Blues Sale To Minority Owner Tom Stillman Has Recently Made Substantial Progress
The sale of the Blues to a group led by club minority Owner Tom Stillman "recently has made substantial progress, and the expectations are that a deal might be closed in a matter of weeks," according to Jeremy Rutherford of the ST. LOUIS POST-DISPATCH. NHL Deputy Commissioner Bill Daly in late January indicated that the league wanted to complete the sale this month. Though the process "might not be wrapped up by the end of the month, he remains confident that the sides are nearing an agreement." Daly said in an e-mail, "We remain singularly focused on Tom Stillman completing his proposed transaction to purchase the St. Louis Blues' franchise." Meanwhile, sources said that Stillman's group has plans "to bring in Blues' Hall of Famer Brett Hull in a managerial position." It is also believed that Blues President of Hockey Operations John Davidson and Exec VP & GM Doug Armstrong "would remain on board." Tomorrow is the "scheduled deadline to a 75-day exclusive negotiating window granted by the NHL to Stillman." But the league "rescinded those rights several weeks ago and continued to negotiate with the group, rendering the deadline somewhat meaningless." Stillman, who signed a purchase agreement on Jan. 20, "has been working the past two months to secure equity and bank financing to complete the deal" (ST. LOUIS POST-DISPATCH, 3/14).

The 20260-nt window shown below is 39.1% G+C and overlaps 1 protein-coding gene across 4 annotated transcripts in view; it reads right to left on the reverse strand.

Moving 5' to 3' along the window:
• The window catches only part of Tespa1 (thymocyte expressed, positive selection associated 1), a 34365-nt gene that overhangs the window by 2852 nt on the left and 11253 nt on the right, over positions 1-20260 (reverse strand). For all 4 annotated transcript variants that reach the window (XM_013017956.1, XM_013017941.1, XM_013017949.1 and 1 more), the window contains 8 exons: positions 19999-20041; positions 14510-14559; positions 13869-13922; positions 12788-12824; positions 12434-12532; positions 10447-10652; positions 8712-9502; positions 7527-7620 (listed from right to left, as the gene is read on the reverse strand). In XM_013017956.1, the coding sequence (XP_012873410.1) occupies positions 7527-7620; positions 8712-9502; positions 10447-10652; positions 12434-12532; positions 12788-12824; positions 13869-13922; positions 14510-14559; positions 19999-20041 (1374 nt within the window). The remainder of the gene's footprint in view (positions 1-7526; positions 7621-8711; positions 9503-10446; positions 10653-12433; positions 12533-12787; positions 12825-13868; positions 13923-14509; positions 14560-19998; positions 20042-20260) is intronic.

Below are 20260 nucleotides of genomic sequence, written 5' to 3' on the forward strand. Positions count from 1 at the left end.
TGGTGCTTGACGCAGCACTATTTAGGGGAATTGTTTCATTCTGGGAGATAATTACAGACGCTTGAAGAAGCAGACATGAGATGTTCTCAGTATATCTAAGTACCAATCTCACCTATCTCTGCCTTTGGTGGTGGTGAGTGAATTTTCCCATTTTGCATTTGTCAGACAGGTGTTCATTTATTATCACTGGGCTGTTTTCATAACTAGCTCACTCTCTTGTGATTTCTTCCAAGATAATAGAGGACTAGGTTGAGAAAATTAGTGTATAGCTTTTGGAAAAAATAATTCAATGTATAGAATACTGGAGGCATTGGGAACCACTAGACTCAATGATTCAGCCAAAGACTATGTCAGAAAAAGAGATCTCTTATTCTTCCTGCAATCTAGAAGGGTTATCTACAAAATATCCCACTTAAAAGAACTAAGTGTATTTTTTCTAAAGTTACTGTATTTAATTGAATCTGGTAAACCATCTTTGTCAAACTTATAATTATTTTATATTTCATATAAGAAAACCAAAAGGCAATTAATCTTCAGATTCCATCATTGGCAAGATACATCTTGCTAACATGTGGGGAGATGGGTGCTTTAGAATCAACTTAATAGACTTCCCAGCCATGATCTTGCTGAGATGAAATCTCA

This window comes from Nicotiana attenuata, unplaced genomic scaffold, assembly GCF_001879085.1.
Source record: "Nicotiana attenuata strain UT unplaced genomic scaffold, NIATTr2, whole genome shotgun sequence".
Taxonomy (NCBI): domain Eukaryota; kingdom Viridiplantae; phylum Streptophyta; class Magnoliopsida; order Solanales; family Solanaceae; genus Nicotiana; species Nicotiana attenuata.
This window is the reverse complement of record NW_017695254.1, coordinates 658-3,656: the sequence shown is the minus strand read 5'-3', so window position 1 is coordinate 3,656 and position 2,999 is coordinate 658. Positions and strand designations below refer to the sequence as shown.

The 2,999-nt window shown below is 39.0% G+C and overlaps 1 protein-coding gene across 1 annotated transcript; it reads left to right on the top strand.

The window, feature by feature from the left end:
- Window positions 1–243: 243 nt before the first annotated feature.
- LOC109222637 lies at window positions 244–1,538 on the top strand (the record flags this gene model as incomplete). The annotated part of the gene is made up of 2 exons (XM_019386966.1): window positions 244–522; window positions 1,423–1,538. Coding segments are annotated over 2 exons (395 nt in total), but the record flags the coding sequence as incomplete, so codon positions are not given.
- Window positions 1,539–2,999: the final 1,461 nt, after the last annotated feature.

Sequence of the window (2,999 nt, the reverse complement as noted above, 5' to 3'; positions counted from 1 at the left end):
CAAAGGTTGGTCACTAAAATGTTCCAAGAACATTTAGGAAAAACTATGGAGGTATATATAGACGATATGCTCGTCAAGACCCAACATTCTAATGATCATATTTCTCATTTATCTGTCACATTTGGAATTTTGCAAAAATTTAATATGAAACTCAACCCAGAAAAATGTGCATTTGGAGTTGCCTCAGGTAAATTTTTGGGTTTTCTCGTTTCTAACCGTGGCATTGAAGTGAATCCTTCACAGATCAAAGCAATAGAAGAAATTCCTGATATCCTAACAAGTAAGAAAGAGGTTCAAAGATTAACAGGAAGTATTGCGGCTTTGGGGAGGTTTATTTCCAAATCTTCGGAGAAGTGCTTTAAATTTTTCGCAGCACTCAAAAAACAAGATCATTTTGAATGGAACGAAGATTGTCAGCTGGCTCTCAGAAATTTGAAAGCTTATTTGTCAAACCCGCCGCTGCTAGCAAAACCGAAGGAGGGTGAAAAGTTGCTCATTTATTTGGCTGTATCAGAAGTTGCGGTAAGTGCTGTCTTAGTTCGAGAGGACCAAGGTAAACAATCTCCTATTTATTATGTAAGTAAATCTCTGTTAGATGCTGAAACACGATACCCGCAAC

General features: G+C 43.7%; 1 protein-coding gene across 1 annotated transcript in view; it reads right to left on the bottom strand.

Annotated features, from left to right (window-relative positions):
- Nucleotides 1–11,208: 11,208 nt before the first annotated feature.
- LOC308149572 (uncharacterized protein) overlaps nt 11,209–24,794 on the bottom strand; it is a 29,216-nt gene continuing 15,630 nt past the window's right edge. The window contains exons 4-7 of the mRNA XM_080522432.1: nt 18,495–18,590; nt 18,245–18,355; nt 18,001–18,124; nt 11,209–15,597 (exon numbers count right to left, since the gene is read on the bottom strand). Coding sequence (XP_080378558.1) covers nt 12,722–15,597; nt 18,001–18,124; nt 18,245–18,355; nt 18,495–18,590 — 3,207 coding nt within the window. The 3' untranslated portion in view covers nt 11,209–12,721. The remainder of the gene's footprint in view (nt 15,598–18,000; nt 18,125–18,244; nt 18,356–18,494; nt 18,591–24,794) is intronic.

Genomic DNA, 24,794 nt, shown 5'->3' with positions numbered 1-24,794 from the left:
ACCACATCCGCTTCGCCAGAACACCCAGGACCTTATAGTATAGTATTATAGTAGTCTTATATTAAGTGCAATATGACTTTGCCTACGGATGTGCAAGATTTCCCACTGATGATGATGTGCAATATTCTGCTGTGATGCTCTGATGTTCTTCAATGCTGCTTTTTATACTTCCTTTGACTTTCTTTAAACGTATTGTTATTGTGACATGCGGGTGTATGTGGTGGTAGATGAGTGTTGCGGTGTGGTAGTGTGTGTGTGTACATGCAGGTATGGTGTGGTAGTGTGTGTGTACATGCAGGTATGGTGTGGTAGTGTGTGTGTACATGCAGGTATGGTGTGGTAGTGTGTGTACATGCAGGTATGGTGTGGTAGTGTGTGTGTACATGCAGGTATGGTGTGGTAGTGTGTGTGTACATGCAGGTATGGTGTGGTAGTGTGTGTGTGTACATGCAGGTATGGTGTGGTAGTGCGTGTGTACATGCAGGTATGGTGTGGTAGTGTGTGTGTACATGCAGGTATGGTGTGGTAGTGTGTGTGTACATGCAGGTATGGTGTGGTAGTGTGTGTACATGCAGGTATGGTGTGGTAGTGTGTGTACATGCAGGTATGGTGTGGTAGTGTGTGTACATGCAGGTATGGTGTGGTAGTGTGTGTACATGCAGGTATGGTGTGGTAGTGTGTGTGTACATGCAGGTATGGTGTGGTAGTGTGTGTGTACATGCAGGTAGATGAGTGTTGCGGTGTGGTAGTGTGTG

LONE WOLVES: ESPN THE MAGAZINE's Seth Wickersham writes nobody "wants to touch the Coyotes" nearly three years since the NHL took over ownership of the team. Top players "leave for better money," and attendance is "down 20 percent from three years ago." Sponsors "invest elsewhere," and Glendale, home of Jobing.com Arena, "is a sandy slab of foreclosures." The team "loses $30 million a year; the threat of relocation hovers like smog." Still, the Coyotes, with the NHL's eighth-lowest payroll, "are a band of lovable underdogs, forcing smiles through the indignities of being perpetually unloved." The team currently is "down to only two buyers who want to keep the team" in Glendale -- former Sharks President & CEO Greg Jamison and Bulls and White Sox Chair Jerry Reinsdorf. However, each time an owner "has been close, the deal blows up from the same old story: Who pays more: a rich man or the public?" If the team "isn't sold by the end of the season, the Coyotes probably will relocate this summer, perhaps to Seattle, perhaps to somewhere in Canada" (ESPN THE MAGAZINE, 3/19 issue).